The IMF team found the Tourist Development Investment Policy to be a good one. From the cheap seats here, I agree with them. Far as we can tell it is working and there is a surge in tourism foreign exchange.
The IMF did find the housing scheme was fraught with danger. The main problem is that the houses are being built with borrowed money from Taiwan and the mortgage scheme, is to sell them on the Secondary Mortgage market in Barbados. However, the returned money is going to be spent again and not pay off the original debt from Taiwan. Unless Taiwan would give this money as a GRANT instead of a loan, this gives problems. As a recycling house building scheme it has merit, but has no merit, if the returned money is spent on other needs outside of housing, or paying off the loan to Taiwan. The major problem with the secondary mortgage package, is that the selling of mortgages recycles the money, which in of itself is a good idea. But the problem comes because the Government of Belize is actually guaranteeing that the mortgages will be paid, to the secondary mortgage market. This leaves the Government of Belize able to sell the mortgages because of the guarantee to pay, even if house buyers default. It is the guarantee that creates the problem of unlimited foreign liabilities in more foreign exchange. The Savings and Loan crisis in the USA and subsequent collapse in the billions of cost to the USA government was the same thing. In a no lose situation, I would buy the mortgages myself, if it is guaranteed! We are just cycling money and debt here. The recycling is great if you can keep building houses and keep finding qualified buyers. But the houses are being sold to people at poverty levels is the sales pitch. This means a lot of re-possessions and costs are going to be the norm and the costs will escalate and probably at some point the scheme could collapse leaving the Government of Belize in increased Foreign Debt for foreign exchange funds it does not have.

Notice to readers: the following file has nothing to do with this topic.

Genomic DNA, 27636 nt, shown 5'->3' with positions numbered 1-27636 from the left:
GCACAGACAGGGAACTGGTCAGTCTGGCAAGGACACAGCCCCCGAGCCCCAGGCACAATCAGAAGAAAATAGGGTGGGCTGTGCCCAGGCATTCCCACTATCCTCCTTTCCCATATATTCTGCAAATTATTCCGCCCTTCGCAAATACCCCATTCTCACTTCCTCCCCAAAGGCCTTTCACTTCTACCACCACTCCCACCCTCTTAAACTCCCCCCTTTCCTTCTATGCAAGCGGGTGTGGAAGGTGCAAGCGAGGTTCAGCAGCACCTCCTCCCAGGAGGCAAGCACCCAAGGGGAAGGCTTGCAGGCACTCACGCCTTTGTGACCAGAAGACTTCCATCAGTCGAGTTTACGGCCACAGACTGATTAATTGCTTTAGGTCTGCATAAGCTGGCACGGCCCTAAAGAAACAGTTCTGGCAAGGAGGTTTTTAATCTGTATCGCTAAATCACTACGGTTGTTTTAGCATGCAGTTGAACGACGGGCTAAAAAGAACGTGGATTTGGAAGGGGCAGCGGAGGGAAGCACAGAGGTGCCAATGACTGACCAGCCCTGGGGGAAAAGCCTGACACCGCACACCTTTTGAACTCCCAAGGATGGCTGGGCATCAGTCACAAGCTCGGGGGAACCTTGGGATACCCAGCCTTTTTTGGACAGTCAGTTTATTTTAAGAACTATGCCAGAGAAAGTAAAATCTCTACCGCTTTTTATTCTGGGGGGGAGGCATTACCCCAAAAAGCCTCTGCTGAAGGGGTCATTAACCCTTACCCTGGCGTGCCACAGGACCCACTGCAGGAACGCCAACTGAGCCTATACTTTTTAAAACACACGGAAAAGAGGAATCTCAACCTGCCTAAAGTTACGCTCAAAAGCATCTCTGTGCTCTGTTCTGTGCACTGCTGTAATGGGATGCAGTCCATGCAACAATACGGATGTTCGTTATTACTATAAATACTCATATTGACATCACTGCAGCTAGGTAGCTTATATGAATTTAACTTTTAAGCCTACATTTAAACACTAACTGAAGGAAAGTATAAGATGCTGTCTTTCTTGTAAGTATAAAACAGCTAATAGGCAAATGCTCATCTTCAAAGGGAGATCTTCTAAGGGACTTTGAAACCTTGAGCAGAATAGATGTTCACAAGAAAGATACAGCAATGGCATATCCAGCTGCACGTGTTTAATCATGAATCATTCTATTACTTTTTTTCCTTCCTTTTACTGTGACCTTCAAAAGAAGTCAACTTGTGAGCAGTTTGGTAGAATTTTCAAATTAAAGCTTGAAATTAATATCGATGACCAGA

The IMF also said the statistical system in Belize is flawed. There is no doubt about that, as the cabinet just announced recently they were going to have government departments do Annual Reports again. It is a wonder there are any statistics! With computers this should be easy. There is talk of economic policy being done on GDP and CPI calculations. We don't know how they are calculating any of these formulas? For that matter, I don't even know what CPI is? Either way, calculating formulas on flawed statistics is hardly a worthwhile endeavor. You simply compound problems. Economy policy based on formulas on flawed statistics out of the Ministry of Finance is simply an accident waiting to crash.